frame up - to devise falsely (as a criminal charge against an inocent man) [(notebook 1922-23): 'frame up'].

figment - an invented statement, story, doctrine, etc.

evidential - of or pertaining to evidence

fortuitous - that happens or is produced by fortune or chance; accidental, casual.

dim - obscure, not clear to the mind or understanding

star chart - a chart showing the positions of the stars + (notebook 1922-23): 'false setting of starmap discover new star'.

forehear - to hear beforehand

sib - related by blood or descent, akin, closely related

foliate - to put forth leaves

stotter - error, slip, blunder; to stumble, stagger + Henrik Ibsen: Samfundets Støtter (Pillars of Society).

sound - founded on true or well-established grounds; free from error, fallacy, or logical defect.

mentalist - an advocate of mentalism (doctrine that mind is the fundamental reality); a mind reader or fortune teller.

securus iudicat orbis terrarum (l) - free from care, the circle of the lands judges; i.e. untroubled, the world judges (St. Augustine) + securus (l) - peaceful + iudico (l) - judge + orbis (l) - circle + terra (l) - earth.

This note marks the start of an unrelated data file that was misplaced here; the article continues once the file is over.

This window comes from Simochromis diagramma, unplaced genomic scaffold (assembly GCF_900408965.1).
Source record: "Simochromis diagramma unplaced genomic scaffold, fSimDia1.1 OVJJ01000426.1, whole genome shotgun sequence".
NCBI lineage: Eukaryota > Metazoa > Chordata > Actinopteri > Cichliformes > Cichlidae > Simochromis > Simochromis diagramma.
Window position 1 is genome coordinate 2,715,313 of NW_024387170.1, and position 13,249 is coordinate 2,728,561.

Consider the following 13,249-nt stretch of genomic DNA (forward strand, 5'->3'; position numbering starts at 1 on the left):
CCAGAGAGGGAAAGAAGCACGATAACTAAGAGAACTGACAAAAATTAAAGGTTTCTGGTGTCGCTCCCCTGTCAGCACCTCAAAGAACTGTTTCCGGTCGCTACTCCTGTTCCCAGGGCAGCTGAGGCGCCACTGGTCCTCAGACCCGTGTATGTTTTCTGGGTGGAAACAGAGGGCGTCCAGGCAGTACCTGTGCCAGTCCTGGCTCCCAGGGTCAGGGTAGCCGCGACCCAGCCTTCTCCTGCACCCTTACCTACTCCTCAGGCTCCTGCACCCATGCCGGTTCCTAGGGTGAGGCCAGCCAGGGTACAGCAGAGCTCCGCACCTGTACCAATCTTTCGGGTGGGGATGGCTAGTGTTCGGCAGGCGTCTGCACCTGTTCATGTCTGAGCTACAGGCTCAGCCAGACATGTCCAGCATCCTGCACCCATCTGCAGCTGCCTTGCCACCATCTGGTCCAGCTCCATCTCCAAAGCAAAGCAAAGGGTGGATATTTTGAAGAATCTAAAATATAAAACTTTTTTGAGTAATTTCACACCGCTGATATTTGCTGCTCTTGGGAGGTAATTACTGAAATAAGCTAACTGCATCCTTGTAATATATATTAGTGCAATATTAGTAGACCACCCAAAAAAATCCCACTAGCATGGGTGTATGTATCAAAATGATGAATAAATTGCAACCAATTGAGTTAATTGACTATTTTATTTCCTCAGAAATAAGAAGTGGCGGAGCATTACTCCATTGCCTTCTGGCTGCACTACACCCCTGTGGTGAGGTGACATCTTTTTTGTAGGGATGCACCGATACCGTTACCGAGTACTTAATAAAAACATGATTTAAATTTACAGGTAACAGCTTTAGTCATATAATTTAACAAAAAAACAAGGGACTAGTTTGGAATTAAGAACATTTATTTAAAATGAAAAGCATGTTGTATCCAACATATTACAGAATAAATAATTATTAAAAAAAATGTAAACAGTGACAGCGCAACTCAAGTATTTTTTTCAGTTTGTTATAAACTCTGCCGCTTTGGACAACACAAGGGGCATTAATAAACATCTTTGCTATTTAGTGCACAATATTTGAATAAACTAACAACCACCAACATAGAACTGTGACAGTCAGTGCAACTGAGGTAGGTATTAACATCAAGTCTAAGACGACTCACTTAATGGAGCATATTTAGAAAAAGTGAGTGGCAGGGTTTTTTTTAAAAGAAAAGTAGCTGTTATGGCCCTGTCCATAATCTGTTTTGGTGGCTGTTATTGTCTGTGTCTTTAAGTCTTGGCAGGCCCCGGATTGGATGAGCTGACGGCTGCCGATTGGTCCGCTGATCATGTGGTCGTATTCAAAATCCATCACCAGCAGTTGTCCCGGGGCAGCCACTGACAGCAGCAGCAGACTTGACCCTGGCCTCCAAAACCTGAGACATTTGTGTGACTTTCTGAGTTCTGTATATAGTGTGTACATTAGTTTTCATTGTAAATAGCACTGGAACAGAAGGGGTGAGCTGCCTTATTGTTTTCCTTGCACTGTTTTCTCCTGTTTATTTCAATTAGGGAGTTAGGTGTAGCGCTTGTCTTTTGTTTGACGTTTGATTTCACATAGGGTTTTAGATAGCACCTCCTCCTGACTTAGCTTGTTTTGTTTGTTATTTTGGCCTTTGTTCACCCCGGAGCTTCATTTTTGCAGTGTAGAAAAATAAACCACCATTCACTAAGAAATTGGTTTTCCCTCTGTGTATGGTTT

play possum - to feign ignorance, to pretend to be asleep or dead, to feign or pretend illness + (notebook 1922-23): 'saves his brush play 'possum''.

hagio (gr) - holy

curious - exciting curiosity, somewhat surprising, strange, singular, odd; queer.


brush - a quick light touch or momentary contact, a brief encounter; a girl, a young woman; a bushy tail (the brush of a fox) + Quarterly Review Oct 1922, 268: 'Reynard the Fox': 'saves his brush, but it is not likely that... he acts with deliberate intent... the promptings of instinct, of which the most notable example is the trick of 'playing possum''.